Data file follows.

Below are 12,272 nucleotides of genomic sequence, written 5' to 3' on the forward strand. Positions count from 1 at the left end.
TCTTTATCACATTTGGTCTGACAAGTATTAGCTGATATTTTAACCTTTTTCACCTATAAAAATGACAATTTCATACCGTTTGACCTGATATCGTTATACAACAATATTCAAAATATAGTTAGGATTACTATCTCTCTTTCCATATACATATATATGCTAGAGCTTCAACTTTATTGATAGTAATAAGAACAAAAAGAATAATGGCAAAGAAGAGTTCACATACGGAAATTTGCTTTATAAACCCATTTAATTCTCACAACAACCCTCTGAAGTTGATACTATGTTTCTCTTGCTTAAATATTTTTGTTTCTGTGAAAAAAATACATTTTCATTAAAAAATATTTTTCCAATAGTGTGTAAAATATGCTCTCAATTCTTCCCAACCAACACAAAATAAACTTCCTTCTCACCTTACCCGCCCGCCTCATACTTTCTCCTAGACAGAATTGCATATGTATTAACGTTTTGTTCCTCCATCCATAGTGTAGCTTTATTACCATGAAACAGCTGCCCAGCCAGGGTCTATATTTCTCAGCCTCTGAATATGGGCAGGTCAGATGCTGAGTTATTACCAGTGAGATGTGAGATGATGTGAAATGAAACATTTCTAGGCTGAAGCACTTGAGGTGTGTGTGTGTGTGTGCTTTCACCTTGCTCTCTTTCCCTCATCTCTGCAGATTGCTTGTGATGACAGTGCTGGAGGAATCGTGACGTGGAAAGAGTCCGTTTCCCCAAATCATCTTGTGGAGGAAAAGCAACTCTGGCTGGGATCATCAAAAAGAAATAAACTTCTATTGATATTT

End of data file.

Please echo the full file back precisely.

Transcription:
Below are 12,272 nucleotides of genomic sequence, written 5' to 3' on the forward strand. Positions count from 1 at the left end.
TCTTTATCACATTTGGTCTGACAAGTATTAGCTGATATTTTAACCTTTTTCACCTATAAAAATGACAATTTCATACCGTTTGACCTGATATCGTTATACAACAATATTCAAAATATAGTTAGGATTACTATCTCTCTTTCCATATACATATATATGCTAGAGCTTCAACTTTATTGATAGTAATAAGAACAAAAAGAATAATGGCAAAGAAGAGTTCACATACGGAAATTTGCTTTATAAACCCATTTAATTCTCACAACAACCCTCTGAAGTTGATACTATGTTTCTCTTGCTTAAATATTTTTGTTTCTGTGAAAAAAATACATTTTCATTAAAAAATATTTTTCCAATAGTGTGTAAAATATGCTCTCAATTCTTCCCAACCAACACAAAATAAACTTCCTTCTCACCTTACCCGCCCGCCTCATACTTTCTCCTAGACAGAATTGCATATGTATTAACGTTTTGTTCCTCCATCCATAGTGTAGCTTTATTACCATGAAACAGCTGCCCAGCCAGGGTCTATATTTCTCAGCCTCTGAATATGGGCAGGTCAGATGCTGAGTTATTACCAGTGAGATGTGAGATGATGTGAAATGAAACATTTCTAGGCTGAAGCACTTGAGGTGTGTGTGTGTGTGTGCTTTCACCTTGCTCTCTTTCCCTCATCTCTGCAGATTGCTTGTGATGACAGTGCTGGAGGAATCGTGACGTGGAAAGAGTCCGTTTCCCCAAATCATCTTGTGGAGGAAAAGCAACTCTGGCTGGGATCATCAAAAAGAAATAAACTTCTATTGATATTT